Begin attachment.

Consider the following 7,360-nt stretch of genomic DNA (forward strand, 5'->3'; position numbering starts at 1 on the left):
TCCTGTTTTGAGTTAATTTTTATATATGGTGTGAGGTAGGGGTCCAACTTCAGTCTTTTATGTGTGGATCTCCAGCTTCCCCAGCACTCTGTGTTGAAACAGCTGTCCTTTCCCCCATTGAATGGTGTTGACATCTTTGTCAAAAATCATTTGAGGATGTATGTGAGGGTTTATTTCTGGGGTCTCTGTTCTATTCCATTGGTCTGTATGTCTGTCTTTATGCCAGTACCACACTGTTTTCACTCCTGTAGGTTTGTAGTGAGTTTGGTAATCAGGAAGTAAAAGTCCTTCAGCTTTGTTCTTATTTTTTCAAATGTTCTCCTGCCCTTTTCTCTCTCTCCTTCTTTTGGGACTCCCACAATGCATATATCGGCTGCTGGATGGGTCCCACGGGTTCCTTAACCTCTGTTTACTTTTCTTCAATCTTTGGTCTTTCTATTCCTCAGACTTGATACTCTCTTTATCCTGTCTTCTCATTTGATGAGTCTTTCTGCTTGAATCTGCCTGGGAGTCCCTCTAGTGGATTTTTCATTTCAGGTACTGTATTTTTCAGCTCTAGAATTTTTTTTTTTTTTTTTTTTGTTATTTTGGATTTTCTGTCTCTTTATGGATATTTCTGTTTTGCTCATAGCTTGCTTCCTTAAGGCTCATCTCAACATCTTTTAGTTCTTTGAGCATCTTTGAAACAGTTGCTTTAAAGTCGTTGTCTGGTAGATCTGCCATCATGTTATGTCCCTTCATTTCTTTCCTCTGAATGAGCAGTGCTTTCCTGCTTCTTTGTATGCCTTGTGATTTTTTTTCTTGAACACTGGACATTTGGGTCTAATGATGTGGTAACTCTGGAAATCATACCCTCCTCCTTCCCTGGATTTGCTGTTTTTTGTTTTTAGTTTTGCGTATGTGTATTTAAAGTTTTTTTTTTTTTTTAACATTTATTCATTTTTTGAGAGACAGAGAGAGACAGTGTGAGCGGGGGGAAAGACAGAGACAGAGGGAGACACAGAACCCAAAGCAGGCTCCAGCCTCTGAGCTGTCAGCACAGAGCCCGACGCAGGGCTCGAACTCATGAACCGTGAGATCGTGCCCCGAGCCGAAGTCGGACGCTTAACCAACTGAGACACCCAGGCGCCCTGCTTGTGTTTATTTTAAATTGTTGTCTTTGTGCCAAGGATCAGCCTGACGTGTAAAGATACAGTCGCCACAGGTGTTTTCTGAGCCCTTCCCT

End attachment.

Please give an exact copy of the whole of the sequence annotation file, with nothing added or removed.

Consider the following 7,360-nt stretch of genomic DNA (forward strand, 5'->3'; position numbering starts at 1 on the left):
TCCTGTTTTGAGTTAATTTTTATATATGGTGTGAGGTAGGGGTCCAACTTCAGTCTTTTATGTGTGGATCTCCAGCTTCCCCAGCACTCTGTGTTGAAACAGCTGTCCTTTCCCCCATTGAATGGTGTTGACATCTTTGTCAAAAATCATTTGAGGATGTATGTGAGGGTTTATTTCTGGGGTCTCTGTTCTATTCCATTGGTCTGTATGTCTGTCTTTATGCCAGTACCACACTGTTTTCACTCCTGTAGGTTTGTAGTGAGTTTGGTAATCAGGAAGTAAAAGTCCTTCAGCTTTGTTCTTATTTTTTCAAATGTTCTCCTGCCCTTTTCTCTCTCTCCTTCTTTTGGGACTCCCACAATGCATATATCGGCTGCTGGATGGGTCCCACGGGTTCCTTAACCTCTGTTTACTTTTCTTCAATCTTTGGTCTTTCTATTCCTCAGACTTGATACTCTCTTTATCCTGTCTTCTCATTTGATGAGTCTTTCTGCTTGAATCTGCCTGGGAGTCCCTCTAGTGGATTTTTCATTTCAGGTACTGTATTTTTCAGCTCTAGAATTTTTTTTTTTTTTTTTTTTGTTATTTTGGATTTTCTGTCTCTTTATGGATATTTCTGTTTTGCTCATAGCTTGCTTCCTTAAGGCTCATCTCAACATCTTTTAGTTCTTTGAGCATCTTTGAAACAGTTGCTTTAAAGTCGTTGTCTGGTAGATCTGCCATCATGTTATGTCCCTTCATTTCTTTCCTCTGAATGAGCAGTGCTTTCCTGCTTCTTTGTATGCCTTGTGATTTTTTTTCTTGAACACTGGACATTTGGGTCTAATGATGTGGTAACTCTGGAAATCATACCCTCCTCCTTCCCTGGATTTGCTGTTTTTTGTTTTTAGTTTTGCGTATGTGTATTTAAAGTTTTTTTTTTTTTTTAACATTTATTCATTTTTTGAGAGACAGAGAGAGACAGTGTGAGCGGGGGGAAAGACAGAGACAGAGGGAGACACAGAACCCAAAGCAGGCTCCAGCCTCTGAGCTGTCAGCACAGAGCCCGACGCAGGGCTCGAACTCATGAACCGTGAGATCGTGCCCCGAGCCGAAGTCGGACGCTTAACCAACTGAGACACCCAGGCGCCCTGCTTGTGTTTATTTTAAATTGTTGTCTTTGTGCCAAGGATCAGCCTGACGTGTAAAGATACAGTCGCCACAGGTGTTTTCTGAGCCCTTCCCT